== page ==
2020 Lenten Reflections: A Holy Island Pilgrimage – Part 3

Part 3 – St Mary’s Church

Today we are sharing a short film that invites us to travel to the Holy Island of Lindisfarne, where we are invited to reflect on the significance of St Mary’s Church, both to the islanders and numerous pilgrim visitors…

Outside, next to the Crossman graves before the Priory is the base of a Celtic cross known to generations of Islanders as the Petting Stone which Island brides jump over after making their wedding vows in church. They are sent, these hopeful couples, to a day of celebration and the day-by-day promise of married life. Their friends, neighbours and family bear witness, and so does this place. Nowadays for most of the Island-folk the church is a place for send-offs and of a deep sense of continuity.

This is the sending place for many an Island funeral. The seats in the pews fill up as we come to remember, support the mourning, and know one day we will be walking behind that coffin or carried from here. The Fenwick Lawson statue ‘The Journey’, near the door, depicts Cuthbert being carried by designated companions. But his body would be taken here and there for many years before being laid to rest at Durham. Our loved ones’ bodies journey mostly to the graveyard surrounding the Church, and the names on the stones are familiar, in a place where everyone knows each other, and names live on in family and often-recounted stories. In November a small company leaves from the Church to lay wreaths at the war memorial at the Heugh.

This is a place of prayer. The Church is open every day for early prayers, communion, and prayers again at 5:30. Beyond this pattern of silence, psalms, and eucharist, any day, Island folk, pilgrims, and visitors come here, become quiet, maybe light a candle. Almost all will sit, breathe in for a few moments, and pray in their own way.

This is a place where many come who never ‘go to church’. At Easter there are pilgrims with Northern Cross who have walked for a whole week, carrying large wooden crosses together, sleeping in village halls, battling with wonderful or lousy weather, and offering their experiences of the week, the past year, or all their life, to God in good faith, or in some cases no faith at all. Yet, somehow they come. And the crosses they carried across the sands on Friday are now decorated, dressed with fresh flowers, as from behind the altar, through the church, held high on pilgrims’ shoulders to the singing of ‘No more we doubt Thee, glorious Prince of Life’, they burst out through the door.

The service has struggled to contain us comfortably. At the sign of peace and at communion warmth overcomes formality – even small children seem able to relax. Yet much of it seems long and crowded, disconnected from our lives. We miss the undistracted quiet of the empty space, would prefer to be outside or by the open door… Suddenly we meet someone else’s searching eyes, or spot a familiar face. “Church” may not be the heart’s resting-place, but today as pilgrims we can belong.

Lenten Journal 📚📖

As you watch each of these lenten videos, we invite you to pause and collect your thoughts in words, images and music.

📕As pilgrims we can belong

There are many stages in our life journey when we become more acutely aware of the people around us.  At birth. At commitments such as marriage. At death and in grief.  In life we walk as pilgrims within humanity.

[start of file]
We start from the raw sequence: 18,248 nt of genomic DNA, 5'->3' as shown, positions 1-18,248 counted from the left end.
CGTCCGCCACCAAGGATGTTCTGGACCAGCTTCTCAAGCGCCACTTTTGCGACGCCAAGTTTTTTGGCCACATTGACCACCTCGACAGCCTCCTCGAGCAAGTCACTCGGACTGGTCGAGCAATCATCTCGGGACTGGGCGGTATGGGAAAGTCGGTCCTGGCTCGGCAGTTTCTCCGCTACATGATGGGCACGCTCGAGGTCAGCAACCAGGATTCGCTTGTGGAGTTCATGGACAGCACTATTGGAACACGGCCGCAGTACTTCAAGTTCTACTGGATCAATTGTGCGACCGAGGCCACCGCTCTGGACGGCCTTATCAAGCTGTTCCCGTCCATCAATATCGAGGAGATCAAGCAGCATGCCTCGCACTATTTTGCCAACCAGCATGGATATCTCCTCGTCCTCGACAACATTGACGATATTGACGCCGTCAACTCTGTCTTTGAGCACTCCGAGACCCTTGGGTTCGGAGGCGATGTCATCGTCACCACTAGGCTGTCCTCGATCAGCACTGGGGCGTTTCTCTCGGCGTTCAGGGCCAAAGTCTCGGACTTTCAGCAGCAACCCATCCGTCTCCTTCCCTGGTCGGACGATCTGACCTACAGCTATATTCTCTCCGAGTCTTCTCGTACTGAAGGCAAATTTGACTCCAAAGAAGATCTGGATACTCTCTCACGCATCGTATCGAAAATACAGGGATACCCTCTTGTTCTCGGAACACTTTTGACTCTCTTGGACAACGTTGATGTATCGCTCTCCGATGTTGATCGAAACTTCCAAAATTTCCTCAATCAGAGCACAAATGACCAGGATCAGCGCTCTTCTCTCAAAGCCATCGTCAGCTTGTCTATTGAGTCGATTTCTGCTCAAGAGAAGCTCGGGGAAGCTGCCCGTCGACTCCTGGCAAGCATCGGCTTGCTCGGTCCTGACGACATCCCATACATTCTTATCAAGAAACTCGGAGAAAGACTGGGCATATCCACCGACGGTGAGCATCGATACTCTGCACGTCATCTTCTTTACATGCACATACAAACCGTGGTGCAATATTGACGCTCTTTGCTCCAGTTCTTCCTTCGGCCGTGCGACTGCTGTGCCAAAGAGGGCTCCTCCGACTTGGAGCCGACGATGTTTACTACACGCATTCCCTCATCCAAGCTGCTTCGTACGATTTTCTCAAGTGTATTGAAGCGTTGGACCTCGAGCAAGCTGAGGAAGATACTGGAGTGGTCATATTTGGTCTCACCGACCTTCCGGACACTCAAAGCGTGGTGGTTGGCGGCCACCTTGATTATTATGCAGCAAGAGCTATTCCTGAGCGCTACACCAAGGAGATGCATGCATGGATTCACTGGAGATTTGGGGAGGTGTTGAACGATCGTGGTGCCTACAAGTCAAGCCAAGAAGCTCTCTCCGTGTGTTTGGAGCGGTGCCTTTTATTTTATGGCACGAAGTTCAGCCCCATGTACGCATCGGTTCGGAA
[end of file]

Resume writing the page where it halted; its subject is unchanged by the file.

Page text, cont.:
Listen below to the words of ‘Brother, Sister, Let me serve you’:

From ‘Waymarks’ © 2001 Northumbria Community

“We are pilgrims on a journey, 

we’re companions on the road, 

we are here to help each other walk the mile 

and bear the load.”

Hold your heart open with honesty and humility before God . Consider and answer: Who is my brother? Who is my sister? Will I wash their feet, will I serve them? Will I serve Christ in the Stranger? Will I let them serve me?

And beyond these sentiments, how might I practically express these intentions of heart to anyone ‘offering to God in faith or no faith at all’? 

(If you are interested in hearing more of the songs from the ‘Waymarks’ album, it is available from our Northumbria Community shop here)

📗Bearing witness to the lives of others. 

‘Day-by-day promises of married life’ – Married life requires openheartedness for joy and hope and  struggle and faithful perseverance.  

Go for a walk and pay attention to nature in transition: buds opening, seeds dispersing, leaves falling, creatures thriving. Allow God to guide you through these signs within nature. In words – written or spoken or the silent language of soul – pray for yourself. Pray for others. Acknowledge the times of grief and longing, both the desolation and consolation found within covenanted relationships and echoed in the rhythms of nature.

📘The Journey – ‘support the mourning’

Call to mind those who have made their Final Journey, those who have died – be it recent or an age ago. Thank God for the gift of their lives. 

Find time to connect with their families, those who are finding their way up from the Valley of Shadow without their dear one. Be it a card, a call or a visit, bless them with a tangible sign that they are not alone. 

📙 The Sending Place.

The Priory on Lindisfarne is a Sending Place. Where do you return to that you might be sent out from again? Visit that place and if it’s not on your doorstep do so online using Google maps. Recall why this Thin Place is woven into your story and finding gratitude, be ‘sent out’ from it to the place of God’s calling for you today. 

One Reply to “2020 Lenten Reflections: A Holy Island Pilgrimage – Part 3”

  1. Thank you so much for these Lenten Reflections. Distance prevents me from joining you in person, but these reflections with videos and music enable me to return to Nether Springs and Lindesfarne again in spirit. Grace and peace to all of us as we journey alone and together.

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